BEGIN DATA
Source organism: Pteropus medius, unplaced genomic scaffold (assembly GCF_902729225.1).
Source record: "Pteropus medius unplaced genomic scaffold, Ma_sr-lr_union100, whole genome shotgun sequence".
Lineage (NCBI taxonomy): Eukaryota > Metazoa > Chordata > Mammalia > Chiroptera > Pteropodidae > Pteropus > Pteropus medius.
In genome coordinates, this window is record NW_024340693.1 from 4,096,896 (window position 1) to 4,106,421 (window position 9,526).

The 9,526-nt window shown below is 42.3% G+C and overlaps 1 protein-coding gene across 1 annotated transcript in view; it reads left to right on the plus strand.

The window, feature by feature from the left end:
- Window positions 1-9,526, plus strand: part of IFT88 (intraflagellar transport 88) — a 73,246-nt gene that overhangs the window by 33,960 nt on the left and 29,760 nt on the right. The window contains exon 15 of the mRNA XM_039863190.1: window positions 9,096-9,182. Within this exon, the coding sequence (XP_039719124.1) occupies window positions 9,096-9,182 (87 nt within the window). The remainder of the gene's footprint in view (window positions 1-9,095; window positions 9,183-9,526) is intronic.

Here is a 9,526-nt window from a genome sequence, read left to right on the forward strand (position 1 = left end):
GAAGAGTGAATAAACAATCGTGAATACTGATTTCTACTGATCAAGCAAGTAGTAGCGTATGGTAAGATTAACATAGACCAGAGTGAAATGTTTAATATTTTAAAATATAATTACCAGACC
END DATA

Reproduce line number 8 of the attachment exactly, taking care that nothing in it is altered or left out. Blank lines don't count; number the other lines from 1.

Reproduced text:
Here is a 9,526-nt window from a genome sequence, read left to right on the forward strand (position 1 = left end):